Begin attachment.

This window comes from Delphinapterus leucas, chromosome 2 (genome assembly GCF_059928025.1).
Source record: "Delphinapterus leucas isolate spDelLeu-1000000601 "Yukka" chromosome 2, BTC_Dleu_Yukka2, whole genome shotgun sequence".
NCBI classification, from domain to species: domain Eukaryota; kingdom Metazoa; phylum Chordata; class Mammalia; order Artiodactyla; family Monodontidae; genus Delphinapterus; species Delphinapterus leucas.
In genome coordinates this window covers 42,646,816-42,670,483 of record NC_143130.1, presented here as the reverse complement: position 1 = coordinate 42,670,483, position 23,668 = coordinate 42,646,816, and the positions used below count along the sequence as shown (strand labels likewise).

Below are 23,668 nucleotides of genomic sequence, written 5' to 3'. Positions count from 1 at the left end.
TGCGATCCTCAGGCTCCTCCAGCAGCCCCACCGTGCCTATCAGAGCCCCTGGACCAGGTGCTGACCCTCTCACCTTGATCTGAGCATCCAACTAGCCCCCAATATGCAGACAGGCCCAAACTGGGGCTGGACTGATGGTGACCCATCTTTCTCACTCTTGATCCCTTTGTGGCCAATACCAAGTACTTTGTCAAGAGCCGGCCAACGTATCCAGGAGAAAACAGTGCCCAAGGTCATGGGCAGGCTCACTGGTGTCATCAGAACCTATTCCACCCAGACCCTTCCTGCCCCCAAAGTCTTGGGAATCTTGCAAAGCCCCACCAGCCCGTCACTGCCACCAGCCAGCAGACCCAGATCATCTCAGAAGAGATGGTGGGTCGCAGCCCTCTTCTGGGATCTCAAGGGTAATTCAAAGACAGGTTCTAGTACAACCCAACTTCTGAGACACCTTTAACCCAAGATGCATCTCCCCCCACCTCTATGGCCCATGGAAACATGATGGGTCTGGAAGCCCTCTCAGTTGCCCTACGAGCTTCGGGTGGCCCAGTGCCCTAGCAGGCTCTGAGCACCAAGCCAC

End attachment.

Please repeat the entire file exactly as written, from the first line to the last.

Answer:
This window comes from Delphinapterus leucas, chromosome 2 (genome assembly GCF_059928025.1).
Source record: "Delphinapterus leucas isolate spDelLeu-1000000601 "Yukka" chromosome 2, BTC_Dleu_Yukka2, whole genome shotgun sequence".
NCBI classification, from domain to species: domain Eukaryota; kingdom Metazoa; phylum Chordata; class Mammalia; order Artiodactyla; family Monodontidae; genus Delphinapterus; species Delphinapterus leucas.
In genome coordinates this window covers 42,646,816-42,670,483 of record NC_143130.1, presented here as the reverse complement: position 1 = coordinate 42,670,483, position 23,668 = coordinate 42,646,816, and the positions used below count along the sequence as shown (strand labels likewise).

Below are 23,668 nucleotides of genomic sequence, written 5' to 3'. Positions count from 1 at the left end.
TGCGATCCTCAGGCTCCTCCAGCAGCCCCACCGTGCCTATCAGAGCCCCTGGACCAGGTGCTGACCCTCTCACCTTGATCTGAGCATCCAACTAGCCCCCAATATGCAGACAGGCCCAAACTGGGGCTGGACTGATGGTGACCCATCTTTCTCACTCTTGATCCCTTTGTGGCCAATACCAAGTACTTTGTCAAGAGCCGGCCAACGTATCCAGGAGAAAACAGTGCCCAAGGTCATGGGCAGGCTCACTGGTGTCATCAGAACCTATTCCACCCAGACCCTTCCTGCCCCCAAAGTCTTGGGAATCTTGCAAAGCCCCACCAGCCCGTCACTGCCACCAGCCAGCAGACCCAGATCATCTCAGAAGAGATGGTGGGTCGCAGCCCTCTTCTGGGATCTCAAGGGTAATTCAAAGACAGGTTCTAGTACAACCCAACTTCTGAGACACCTTTAACCCAAGATGCATCTCCCCCCACCTCTATGGCCCATGGAAACATGATGGGTCTGGAAGCCCTCTCAGTTGCCCTACGAGCTTCGGGTGGCCCAGTGCCCTAGCAGGCTCTGAGCACCAAGCCAC